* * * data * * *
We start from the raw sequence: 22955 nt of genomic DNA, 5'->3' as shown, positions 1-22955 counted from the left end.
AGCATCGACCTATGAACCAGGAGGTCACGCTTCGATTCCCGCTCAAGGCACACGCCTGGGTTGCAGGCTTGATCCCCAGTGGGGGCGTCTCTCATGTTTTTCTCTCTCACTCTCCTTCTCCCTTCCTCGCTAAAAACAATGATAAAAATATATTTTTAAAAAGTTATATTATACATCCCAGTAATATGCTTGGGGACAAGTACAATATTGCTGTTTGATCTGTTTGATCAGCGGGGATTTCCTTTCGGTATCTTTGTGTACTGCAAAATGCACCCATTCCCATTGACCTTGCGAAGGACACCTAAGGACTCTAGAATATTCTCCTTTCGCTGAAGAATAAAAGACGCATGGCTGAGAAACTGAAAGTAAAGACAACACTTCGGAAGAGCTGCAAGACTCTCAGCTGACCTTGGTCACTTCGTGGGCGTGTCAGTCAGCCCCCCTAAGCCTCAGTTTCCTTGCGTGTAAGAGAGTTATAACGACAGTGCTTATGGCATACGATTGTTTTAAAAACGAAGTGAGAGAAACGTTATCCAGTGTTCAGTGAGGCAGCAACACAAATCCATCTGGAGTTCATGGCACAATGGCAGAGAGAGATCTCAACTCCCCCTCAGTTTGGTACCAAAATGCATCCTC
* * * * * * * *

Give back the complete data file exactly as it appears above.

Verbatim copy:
We start from the raw sequence: 22955 nt of genomic DNA, 5'->3' as shown, positions 1-22955 counted from the left end.
AGCATCGACCTATGAACCAGGAGGTCACGCTTCGATTCCCGCTCAAGGCACACGCCTGGGTTGCAGGCTTGATCCCCAGTGGGGGCGTCTCTCATGTTTTTCTCTCTCACTCTCCTTCTCCCTTCCTCGCTAAAAACAATGATAAAAATATATTTTTAAAAAGTTATATTATACATCCCAGTAATATGCTTGGGGACAAGTACAATATTGCTGTTTGATCTGTTTGATCAGCGGGGATTTCCTTTCGGTATCTTTGTGTACTGCAAAATGCACCCATTCCCATTGACCTTGCGAAGGACACCTAAGGACTCTAGAATATTCTCCTTTCGCTGAAGAATAAAAGACGCATGGCTGAGAAACTGAAAGTAAAGACAACACTTCGGAAGAGCTGCAAGACTCTCAGCTGACCTTGGTCACTTCGTGGGCGTGTCAGTCAGCCCCCCTAAGCCTCAGTTTCCTTGCGTGTAAGAGAGTTATAACGACAGTGCTTATGGCATACGATTGTTTTAAAAACGAAGTGAGAGAAACGTTATCCAGTGTTCAGTGAGGCAGCAACACAAATCCATCTGGAGTTCATGGCACAATGGCAGAGAGAGATCTCAACTCCCCCTCAGTTTGGTACCAAAATGCATCCTC